But what this little clip on Neil’s ear can see, is we can see the change in color. Here’s red, here’s white. Here’s red, here’s white. Here’s red, here’s white. So this is a heartbeat. So it’s good news now. You’re alive, mate. The heart’s beating away. Boom – boom – boom – boom – boom — boom. So the heart’s beating. And so what the software does, it measures the distance between each of those beats. And based on the distance between this beat and this beat, it calculates its heart rate and says it’s 76. And it calculates it again, and again, and again, and again, and again. And you can see that his heart rate bobbling along about 75 beats per minute. So pretty relaxed. Sat in a chair, your heart rate should be doing about 75 beats per minute.
Okay, so what we’re going to do in a moment is we’re going to put him under a little bit of pressure and see how well he copes with that kind of pressure. Are you good under pressure, Neil?
[Neil: I don’t know yet.]
We don’t know. Well we’re just about to find that out, aren’t we? So let’s see how well he does under pressure. So we haven’t started yet, and already his heart rate is creeping up to about 90. So he says, “What are we going to do here?” So we’re going to give you some mathematics. How good are you at mathematics?
[Neil: Quite good.]
Oh he’s quite good. This will be no trouble, right? So he thinks he’s quite good, but his heart rate’s now — I’m good. I’m quite good. He’s gone off the charts and now he’s settling back down. You can see there’s a lot of chaos going through his system right now. So even though, “I’m good at this,” that is a natural physiological response to a challenge. You put somebody under pressure, the physiology, whether he wants it to happen or not. You see, he might look like he’s in control. He is not. In fact, I am the puppet master. I’m pulling his strings, whether he wants me to do that or not. So at the moment, there’s a bit of uncertainty. The physiology is sort of settled around about 80. Slightly higher than it was before because he doesn’t know what’s going to happen.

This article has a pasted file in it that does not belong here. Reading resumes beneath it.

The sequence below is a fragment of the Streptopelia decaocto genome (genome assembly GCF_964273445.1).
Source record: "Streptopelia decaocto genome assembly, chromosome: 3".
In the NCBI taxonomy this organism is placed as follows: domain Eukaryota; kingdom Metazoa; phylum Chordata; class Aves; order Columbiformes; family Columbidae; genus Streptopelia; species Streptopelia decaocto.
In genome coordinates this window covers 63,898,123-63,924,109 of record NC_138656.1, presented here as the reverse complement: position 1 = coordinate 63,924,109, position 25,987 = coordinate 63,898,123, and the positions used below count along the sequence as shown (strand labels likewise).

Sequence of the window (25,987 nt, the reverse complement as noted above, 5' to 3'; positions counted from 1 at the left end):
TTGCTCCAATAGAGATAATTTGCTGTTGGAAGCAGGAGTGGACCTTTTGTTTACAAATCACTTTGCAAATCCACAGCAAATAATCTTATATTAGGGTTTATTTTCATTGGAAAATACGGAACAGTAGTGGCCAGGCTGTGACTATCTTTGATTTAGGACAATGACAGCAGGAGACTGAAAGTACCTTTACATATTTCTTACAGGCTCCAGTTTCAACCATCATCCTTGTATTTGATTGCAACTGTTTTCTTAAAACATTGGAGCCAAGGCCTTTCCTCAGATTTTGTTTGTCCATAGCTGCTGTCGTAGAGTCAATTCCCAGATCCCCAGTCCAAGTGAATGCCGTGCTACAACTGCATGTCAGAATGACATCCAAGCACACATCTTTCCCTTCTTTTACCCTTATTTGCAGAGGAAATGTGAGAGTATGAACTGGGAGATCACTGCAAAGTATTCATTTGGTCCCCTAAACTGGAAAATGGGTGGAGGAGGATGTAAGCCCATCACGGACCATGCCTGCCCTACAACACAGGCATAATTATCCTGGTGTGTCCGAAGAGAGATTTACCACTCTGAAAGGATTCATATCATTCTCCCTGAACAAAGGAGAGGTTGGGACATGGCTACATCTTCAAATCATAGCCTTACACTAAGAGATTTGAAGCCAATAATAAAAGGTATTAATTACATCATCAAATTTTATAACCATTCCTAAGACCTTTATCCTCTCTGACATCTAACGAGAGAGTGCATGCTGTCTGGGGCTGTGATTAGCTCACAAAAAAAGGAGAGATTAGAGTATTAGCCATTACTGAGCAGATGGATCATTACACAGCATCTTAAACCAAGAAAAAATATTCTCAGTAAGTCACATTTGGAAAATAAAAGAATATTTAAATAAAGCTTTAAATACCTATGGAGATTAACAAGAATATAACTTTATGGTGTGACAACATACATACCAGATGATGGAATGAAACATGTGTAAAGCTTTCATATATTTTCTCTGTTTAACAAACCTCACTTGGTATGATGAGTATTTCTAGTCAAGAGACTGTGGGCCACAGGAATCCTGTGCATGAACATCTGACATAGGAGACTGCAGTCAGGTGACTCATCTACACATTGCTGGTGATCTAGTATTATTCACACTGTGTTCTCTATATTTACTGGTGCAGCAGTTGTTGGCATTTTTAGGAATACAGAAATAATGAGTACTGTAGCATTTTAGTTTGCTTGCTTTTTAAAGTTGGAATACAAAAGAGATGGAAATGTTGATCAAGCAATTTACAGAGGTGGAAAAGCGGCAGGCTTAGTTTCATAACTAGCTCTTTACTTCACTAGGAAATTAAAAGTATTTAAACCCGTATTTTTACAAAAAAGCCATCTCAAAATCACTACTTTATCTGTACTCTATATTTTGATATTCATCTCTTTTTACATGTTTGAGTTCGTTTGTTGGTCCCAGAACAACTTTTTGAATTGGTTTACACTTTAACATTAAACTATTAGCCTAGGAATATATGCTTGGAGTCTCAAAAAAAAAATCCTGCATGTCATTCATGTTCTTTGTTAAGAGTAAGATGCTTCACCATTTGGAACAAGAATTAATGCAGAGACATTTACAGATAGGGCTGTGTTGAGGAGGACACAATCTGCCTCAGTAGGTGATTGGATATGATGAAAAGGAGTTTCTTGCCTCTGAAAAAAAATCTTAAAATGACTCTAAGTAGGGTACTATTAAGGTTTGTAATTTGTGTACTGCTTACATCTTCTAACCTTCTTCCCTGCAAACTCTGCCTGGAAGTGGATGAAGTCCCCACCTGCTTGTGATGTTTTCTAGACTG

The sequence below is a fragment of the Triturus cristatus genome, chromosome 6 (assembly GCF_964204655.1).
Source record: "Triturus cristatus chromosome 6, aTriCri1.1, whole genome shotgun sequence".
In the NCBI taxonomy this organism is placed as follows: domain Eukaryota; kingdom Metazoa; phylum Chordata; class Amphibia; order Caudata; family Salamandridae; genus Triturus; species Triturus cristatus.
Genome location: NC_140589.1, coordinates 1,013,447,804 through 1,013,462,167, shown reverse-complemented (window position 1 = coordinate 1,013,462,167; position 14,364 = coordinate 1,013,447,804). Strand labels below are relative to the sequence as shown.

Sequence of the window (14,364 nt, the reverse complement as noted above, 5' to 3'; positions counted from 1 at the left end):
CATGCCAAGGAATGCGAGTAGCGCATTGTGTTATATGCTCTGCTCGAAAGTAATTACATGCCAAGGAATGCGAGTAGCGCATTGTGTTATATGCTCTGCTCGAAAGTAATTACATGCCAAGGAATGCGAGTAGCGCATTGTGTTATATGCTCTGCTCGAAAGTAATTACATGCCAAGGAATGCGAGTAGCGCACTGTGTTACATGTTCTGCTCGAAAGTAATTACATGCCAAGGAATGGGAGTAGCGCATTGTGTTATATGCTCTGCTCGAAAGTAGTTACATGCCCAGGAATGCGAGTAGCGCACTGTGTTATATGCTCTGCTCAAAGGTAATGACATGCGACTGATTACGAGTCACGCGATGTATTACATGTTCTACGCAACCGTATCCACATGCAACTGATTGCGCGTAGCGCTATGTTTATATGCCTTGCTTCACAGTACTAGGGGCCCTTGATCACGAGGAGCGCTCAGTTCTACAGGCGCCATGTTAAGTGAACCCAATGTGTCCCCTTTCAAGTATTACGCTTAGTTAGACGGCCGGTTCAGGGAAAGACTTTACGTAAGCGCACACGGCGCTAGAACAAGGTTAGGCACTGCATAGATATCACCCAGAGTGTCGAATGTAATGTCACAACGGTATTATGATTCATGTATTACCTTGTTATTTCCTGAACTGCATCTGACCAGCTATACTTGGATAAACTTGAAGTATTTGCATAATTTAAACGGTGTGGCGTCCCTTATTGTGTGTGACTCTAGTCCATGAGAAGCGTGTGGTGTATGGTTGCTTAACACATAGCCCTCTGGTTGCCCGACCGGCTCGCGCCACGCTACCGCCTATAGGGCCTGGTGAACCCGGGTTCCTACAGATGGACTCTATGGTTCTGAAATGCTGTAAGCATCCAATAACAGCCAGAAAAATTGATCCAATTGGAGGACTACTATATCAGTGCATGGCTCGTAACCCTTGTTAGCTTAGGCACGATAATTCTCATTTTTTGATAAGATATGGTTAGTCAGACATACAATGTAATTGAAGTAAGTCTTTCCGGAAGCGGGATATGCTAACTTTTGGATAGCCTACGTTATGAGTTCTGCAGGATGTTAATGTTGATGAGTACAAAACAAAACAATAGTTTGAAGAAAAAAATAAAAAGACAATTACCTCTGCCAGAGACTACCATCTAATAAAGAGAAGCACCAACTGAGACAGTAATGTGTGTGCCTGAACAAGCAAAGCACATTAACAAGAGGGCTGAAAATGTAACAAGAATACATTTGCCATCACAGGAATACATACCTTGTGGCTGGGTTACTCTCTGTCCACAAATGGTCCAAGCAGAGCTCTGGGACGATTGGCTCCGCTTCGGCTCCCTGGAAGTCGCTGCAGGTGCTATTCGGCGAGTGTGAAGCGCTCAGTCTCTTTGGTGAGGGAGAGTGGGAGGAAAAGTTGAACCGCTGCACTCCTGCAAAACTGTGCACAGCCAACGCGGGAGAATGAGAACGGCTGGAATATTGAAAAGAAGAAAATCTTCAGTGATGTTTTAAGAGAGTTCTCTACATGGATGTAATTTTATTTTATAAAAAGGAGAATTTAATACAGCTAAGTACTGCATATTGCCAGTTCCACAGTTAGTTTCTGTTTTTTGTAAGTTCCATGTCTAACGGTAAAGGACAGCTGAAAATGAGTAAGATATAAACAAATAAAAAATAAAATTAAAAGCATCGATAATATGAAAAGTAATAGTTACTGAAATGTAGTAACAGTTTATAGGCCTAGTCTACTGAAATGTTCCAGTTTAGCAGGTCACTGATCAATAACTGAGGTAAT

So let’s see how well his brain actually functions under pressure. So let’s see how good at that math he really was. So what you’re going to do is, you’re going to count out loud backwards subtracting threes. I’m going to start you off at a certain number. I want you to take away three and then give me the answer. Take away three again, give me the answer. Take away another three, give me the answer. And keep going, serial subtractions of threes without making a mistake. And if you make a mistake it’s 50 quid. Okay, so financial penalty for every error.
Okay. So is that all right with you? So no problem at all. We’re going to count out loud backwards subtracting three’s, the mention of 50 quid look the heart rates crept up here to 120. Just the tension in the system, so again, I’m just talking to him, that’s all that’s happening. And actually by me just talking to him, a physiology chaos is kicking in and that’s going to be sending a signal from his heart to his brain. It’s going to be inhibiting his brain function, we’ll see there, as fast as you can without making a mistake say your subtraction of three’s starting off at 300, go, come on 300.
Come on, faster, 286…., 275, 273… Well done. Give him a round of applause everybody. So what you can see is when I started to feed in the wrong answers, 280, what, what…it’s called cortical inhibition, or frontal lobe shutdown. So under pressure the frontal lobe shuts down in the simplest of tasks. Subtract three from that number. Can’t do it, that is happening to all of you when you’re under pressure. Your brain is built this way, so one of the things you need to learn to do is to get control of that physiological level and switch from a chaotic signal to what’s called coherent.
So the thing that underpins brain function is the ability to generate a coherent signal. So there’s variance, but it’s stable variance as opposed to wildly fluctuant variance. And that is the source of your brilliance.
So thank you very much.